GLAAD Honors ‘Philadelphia,’ ‘And the Band Played On’ : Awards: The Gay and Lesbian Alliance Against Defamation also recognizes NBC’s ‘Seinfeld’ for its ‘continued inclusion of gay and lesbian characters.’


Hollywood’s inconsistent track record in portraying gay and lesbian characters on the big screen is reflected in the 1993 Gay and Lesbian Alliance Against Defamation media awards announced Monday.

“There wasn’t any (feature film) award given for 1992,” said GLAAD’s Los Angeles executive director Lee Werbel, “because there were no positive feature films.”

For the record:

12:00 a.m. Feb. 3, 1994 For the Record
Los Angeles Times Thursday February 3, 1994 Home Edition Calendar Part F Page 3 Column 4 Entertainment Desk 2 inches; 46 words Type of Material: Correction
Media awards-- Because of inaccurate information supplied to The Times, an article in Tuesday’s Calendar section on media awards given by the Gay and Lesbian Alliance Against Defamation misidentified the producer of the honored program in the television journalism category. “Gays in the ‘90s” was produced by WNBC New York.

But this year the honor goes to “Philadelphia,” director Jonathan Demme’s film about a gay attorney with AIDS who is fired from his job. The TriStar Pictures release is the first major American feature film to deal directly with the 10-year-old AIDS epidemic. GLAAD said the film “brings a message of compassion and understanding about gay men and AIDS.”


The TV sitcom “Seinfeld,” HBO’s made for television film “And the Band Played On,” Tony Kushner’s stage drama “Angels in America” and recording artist Melissa Etheridge also will take home awards from the March 19 banquet in Los Angeles underwritten by the David Geffen Foundation. The awards are voted by the membership of GLAAD’s national affiliates.

NBC’s “Seinfeld” is cited for its “continued inclusion of gay and lesbian characters.” HBO’s production of author Randy Shilts’ “And the Band Played On” was credited for chronicling the first decade of AIDS, and Etheridge was honored for acknowledging she is lesbian and, in doing so, helping to “eliminate stereotypes.”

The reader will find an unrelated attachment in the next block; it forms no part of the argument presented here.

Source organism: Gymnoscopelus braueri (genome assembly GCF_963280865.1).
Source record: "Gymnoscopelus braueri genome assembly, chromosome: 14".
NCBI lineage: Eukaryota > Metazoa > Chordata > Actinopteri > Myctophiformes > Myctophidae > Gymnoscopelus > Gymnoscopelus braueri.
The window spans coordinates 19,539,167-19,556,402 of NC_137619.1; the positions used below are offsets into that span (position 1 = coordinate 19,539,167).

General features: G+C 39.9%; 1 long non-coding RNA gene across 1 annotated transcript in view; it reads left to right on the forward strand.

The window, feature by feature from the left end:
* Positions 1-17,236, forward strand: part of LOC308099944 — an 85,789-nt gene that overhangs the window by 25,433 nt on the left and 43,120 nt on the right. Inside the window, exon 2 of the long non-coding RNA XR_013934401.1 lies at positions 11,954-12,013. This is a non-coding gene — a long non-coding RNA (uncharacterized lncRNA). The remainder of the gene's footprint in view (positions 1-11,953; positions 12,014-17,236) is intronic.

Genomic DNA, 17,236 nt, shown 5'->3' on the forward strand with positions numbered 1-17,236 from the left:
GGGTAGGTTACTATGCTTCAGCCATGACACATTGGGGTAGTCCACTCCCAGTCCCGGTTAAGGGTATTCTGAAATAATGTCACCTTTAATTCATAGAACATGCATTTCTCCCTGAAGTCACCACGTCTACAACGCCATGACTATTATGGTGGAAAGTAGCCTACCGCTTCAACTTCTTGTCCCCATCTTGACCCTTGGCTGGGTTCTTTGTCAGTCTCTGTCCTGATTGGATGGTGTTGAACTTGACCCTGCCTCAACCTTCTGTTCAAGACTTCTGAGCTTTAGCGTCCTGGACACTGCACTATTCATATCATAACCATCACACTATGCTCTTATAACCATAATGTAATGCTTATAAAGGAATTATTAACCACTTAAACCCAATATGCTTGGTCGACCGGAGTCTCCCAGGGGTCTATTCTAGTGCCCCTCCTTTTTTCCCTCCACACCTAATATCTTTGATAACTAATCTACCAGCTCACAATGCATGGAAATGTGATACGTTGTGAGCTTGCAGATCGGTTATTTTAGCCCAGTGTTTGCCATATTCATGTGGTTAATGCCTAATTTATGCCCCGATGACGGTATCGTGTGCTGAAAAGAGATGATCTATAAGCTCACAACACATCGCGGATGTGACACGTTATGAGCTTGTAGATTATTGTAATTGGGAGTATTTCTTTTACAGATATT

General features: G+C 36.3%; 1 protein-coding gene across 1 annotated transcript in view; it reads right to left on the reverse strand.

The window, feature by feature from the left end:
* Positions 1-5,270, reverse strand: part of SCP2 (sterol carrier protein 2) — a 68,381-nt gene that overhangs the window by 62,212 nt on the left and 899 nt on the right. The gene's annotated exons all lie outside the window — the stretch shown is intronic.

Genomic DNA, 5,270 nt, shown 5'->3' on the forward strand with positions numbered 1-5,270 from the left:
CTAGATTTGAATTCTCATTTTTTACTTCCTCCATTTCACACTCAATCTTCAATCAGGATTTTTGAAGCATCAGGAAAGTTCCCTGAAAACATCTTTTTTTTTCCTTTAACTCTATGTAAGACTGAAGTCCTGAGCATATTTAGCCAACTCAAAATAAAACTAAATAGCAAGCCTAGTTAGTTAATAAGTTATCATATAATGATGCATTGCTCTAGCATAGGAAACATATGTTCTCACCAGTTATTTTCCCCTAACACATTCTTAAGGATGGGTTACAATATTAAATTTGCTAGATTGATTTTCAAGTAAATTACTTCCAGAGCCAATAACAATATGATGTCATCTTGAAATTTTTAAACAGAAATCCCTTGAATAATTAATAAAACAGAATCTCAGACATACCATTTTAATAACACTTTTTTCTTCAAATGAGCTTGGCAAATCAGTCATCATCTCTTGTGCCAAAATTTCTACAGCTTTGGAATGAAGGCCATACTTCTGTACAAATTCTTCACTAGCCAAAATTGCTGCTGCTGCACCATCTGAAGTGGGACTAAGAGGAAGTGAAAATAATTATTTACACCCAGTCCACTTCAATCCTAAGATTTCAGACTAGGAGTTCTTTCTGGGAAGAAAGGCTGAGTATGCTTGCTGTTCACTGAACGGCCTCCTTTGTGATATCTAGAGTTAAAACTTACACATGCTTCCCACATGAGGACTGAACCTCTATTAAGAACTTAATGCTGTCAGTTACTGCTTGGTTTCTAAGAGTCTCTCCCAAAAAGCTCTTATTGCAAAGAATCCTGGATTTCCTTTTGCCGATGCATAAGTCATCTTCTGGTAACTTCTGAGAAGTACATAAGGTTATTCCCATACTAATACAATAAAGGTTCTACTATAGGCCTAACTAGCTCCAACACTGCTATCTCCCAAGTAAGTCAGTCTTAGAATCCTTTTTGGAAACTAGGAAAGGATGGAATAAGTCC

In terms of sheer “visibility,” as the category is labeled, GLAAD’s winner is playwright Harvey Fierstein, for his overall contributions to increasing the visibility of gays and lesbians in the media.

Independent film winners: Samuel Goldwyn Co.’s release of “The Wedding Banquet” and the New York-based Women Make Movies release of “Forbidden Love: The Unashamed Stories of Lesbian Lives.”

Other TV winners: “Sisters” for an ongoing lesbian character; “Law and Order” for an episode dealing with homophobia in the field of law enforcement; and the CBS afterschool special “Other Mothers.”

Other winners: community service, Highways Performance Space; advertising, Kenneth Cole; TV journalism, Maria Shriver’s report on “Gays in the ‘90s”; magazine journalism, Farai Chideya for a Spin magazine article on homophobia in the recording business; Deb Price of the Detroit News, the first nationally syndicated openly lesbian columnist; and a special award honoring MTV.